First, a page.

- The Advocates: Women within the Australian Environmental Movement, by Robyn Gulliver and Jill L. Ferguson. Melbourne University Press, $34.99.
There was an adage, "before reading the history, study the historian". A sensible admonition - we need to know where the historian is coming from, background, educational influences, beliefs, training, achievements.
In this worthy book, this is not the approach the authors take. Many of the women readers met in these pages are of passion, intelligence, determination and some achievement in a remarkably hostile environment. But, sadly, we don't come to know them as individuals.
Jill Redwood is attempting to save the great and ancient forests of East Gippsland. She is a formidable fighter, despite death threats and the shocking things done to her and her property. Readers would want to know why she fights on. Perhaps the cause is enough to explain it. But readers need guidance.
But how did Redwood come to this passion? She came to activism "early on", but how and why? Was it school, was it family, was it an experience that the young girl had? "She grew up in Melbourne," readers are told, "with a dream of being a hermit."
Where does such a dream come from? Again, was it school, was it family or something else? Dreaming of being a hermit is unusual. It cries out for explanation.
The discerning reader will soon discover that Robyn Gulliver did not meet personally with every one of the nine women she writes about. Jane Bremmer is an activist in Perth, horrified to discover the extent of the toxic waste allowed to co-exist in her relatively new suburb. The government will not remediate it, until activists, over many years, force their hand.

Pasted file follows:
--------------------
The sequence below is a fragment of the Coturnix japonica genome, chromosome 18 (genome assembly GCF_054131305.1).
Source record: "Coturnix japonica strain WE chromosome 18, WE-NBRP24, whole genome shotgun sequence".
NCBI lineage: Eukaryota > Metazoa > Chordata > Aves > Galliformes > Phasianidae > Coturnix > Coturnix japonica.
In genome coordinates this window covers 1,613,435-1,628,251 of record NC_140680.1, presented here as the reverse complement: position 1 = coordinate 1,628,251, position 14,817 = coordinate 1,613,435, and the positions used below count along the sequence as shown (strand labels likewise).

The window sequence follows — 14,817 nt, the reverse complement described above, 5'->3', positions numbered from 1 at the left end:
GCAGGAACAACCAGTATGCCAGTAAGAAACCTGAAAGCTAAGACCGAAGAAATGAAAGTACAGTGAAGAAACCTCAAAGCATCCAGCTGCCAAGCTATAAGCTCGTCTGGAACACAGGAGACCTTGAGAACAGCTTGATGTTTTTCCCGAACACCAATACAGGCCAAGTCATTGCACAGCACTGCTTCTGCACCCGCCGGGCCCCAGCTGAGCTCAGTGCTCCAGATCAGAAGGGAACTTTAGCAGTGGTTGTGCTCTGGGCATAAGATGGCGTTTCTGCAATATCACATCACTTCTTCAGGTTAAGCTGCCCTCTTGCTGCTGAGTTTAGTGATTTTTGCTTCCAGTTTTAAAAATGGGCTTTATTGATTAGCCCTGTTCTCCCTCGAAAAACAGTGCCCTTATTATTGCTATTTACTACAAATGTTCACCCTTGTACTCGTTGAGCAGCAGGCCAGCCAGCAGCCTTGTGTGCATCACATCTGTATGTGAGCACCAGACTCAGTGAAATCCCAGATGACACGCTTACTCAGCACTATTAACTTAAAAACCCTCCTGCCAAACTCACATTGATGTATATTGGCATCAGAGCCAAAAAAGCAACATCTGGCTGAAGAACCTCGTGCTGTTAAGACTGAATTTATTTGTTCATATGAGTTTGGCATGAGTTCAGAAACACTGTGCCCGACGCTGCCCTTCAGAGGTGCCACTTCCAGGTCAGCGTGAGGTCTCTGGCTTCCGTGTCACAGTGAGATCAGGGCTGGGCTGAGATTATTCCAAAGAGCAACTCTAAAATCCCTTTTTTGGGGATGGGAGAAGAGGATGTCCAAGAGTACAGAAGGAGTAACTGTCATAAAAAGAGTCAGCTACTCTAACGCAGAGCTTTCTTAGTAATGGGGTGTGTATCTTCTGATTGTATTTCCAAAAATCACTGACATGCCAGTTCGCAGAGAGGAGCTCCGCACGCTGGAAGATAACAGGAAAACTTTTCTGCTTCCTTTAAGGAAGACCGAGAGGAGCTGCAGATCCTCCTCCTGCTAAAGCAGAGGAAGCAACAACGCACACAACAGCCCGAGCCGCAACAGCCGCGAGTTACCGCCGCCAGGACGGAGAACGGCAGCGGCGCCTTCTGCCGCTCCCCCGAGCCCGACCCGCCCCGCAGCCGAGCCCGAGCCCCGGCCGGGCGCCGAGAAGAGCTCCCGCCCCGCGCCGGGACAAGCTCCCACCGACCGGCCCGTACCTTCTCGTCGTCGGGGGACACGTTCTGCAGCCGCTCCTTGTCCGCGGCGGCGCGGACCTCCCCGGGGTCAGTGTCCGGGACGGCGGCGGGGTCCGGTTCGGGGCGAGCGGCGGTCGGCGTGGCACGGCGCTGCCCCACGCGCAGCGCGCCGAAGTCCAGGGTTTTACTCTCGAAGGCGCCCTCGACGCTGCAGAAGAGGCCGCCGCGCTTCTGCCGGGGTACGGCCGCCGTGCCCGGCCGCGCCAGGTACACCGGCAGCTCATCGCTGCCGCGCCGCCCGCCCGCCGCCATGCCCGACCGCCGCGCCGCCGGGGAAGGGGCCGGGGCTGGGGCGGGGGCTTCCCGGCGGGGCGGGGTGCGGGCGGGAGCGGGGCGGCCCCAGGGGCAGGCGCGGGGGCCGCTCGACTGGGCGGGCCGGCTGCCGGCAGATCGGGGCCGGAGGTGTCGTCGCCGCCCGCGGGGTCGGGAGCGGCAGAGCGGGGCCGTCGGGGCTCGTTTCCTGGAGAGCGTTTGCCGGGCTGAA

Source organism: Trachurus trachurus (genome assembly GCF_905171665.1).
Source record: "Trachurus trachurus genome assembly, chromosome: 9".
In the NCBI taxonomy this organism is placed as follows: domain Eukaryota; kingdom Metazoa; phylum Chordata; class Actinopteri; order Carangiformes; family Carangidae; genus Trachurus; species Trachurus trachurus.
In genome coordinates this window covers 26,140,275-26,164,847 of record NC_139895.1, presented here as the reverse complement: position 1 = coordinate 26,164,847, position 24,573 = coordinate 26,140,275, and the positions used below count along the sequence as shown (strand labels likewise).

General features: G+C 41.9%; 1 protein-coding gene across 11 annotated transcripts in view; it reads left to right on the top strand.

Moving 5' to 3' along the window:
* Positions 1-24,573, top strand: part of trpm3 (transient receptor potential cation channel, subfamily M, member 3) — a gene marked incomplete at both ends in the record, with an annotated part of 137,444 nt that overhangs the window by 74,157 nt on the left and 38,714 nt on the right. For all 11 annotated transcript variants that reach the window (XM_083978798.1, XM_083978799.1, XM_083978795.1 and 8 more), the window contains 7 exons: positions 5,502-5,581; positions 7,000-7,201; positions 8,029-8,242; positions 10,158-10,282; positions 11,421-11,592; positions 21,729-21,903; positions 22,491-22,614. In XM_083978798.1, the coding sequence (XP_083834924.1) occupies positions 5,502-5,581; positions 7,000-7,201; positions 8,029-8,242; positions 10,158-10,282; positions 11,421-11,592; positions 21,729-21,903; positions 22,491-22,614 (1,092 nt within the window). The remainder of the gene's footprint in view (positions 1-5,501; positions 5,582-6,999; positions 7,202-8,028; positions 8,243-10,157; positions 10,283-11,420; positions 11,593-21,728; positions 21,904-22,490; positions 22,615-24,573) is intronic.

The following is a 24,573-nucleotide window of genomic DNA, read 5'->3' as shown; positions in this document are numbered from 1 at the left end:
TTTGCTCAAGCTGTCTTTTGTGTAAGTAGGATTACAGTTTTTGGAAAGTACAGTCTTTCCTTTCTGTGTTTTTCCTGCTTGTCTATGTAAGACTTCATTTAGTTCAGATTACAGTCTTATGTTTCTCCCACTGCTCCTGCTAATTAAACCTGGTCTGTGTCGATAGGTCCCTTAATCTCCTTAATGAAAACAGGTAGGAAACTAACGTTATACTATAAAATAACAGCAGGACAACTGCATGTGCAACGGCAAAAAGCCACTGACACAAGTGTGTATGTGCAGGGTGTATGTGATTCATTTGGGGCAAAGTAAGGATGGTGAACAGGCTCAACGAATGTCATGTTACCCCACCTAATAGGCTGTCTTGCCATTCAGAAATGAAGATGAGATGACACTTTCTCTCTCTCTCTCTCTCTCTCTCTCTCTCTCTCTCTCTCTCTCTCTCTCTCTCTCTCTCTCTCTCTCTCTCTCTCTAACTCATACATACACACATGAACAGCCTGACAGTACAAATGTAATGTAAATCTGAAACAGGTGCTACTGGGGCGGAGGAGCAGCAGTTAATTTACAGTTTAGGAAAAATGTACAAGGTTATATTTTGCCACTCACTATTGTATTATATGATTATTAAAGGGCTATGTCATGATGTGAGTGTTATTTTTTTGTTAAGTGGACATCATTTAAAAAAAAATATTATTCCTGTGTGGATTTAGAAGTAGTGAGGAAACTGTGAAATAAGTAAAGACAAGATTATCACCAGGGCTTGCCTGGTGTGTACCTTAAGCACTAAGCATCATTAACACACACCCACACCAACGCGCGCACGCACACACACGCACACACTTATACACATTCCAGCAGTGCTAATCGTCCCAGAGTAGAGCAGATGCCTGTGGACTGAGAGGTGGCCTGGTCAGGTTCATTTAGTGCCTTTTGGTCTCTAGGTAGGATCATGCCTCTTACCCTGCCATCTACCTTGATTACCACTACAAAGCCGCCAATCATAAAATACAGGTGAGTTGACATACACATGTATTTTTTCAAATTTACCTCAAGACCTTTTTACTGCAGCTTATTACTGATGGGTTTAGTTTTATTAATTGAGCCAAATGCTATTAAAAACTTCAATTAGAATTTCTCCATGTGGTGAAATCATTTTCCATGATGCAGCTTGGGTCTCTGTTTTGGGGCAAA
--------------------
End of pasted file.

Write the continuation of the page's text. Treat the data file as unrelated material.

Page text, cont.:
Gulliver writes: "Before we talked, I had looked up Jane online". Of course. But if readers are to understand the origins of her activism, the origins of her passion, the strength of her determination, Gulliver needs to do much more than that.
Can a writer really write with insight and understanding on the basis of an online profile?
It is the same with Jill Redwood. "I wanted to visit Jill" in her home, to see her forest. "But the horrors of 2020 stopped that ... the world moved online and so did my travels through Jill's world." The lack of personal contact accounts for the remote and somewhat impersonal sketches that make up this book.
These women deserved better. Each of them gives so much to causes that are important to us all. They approach their tasks with imagination and grit. They network, link up, spending untold time to make Australia better.
Their stories are inspiring. They needed to be better told.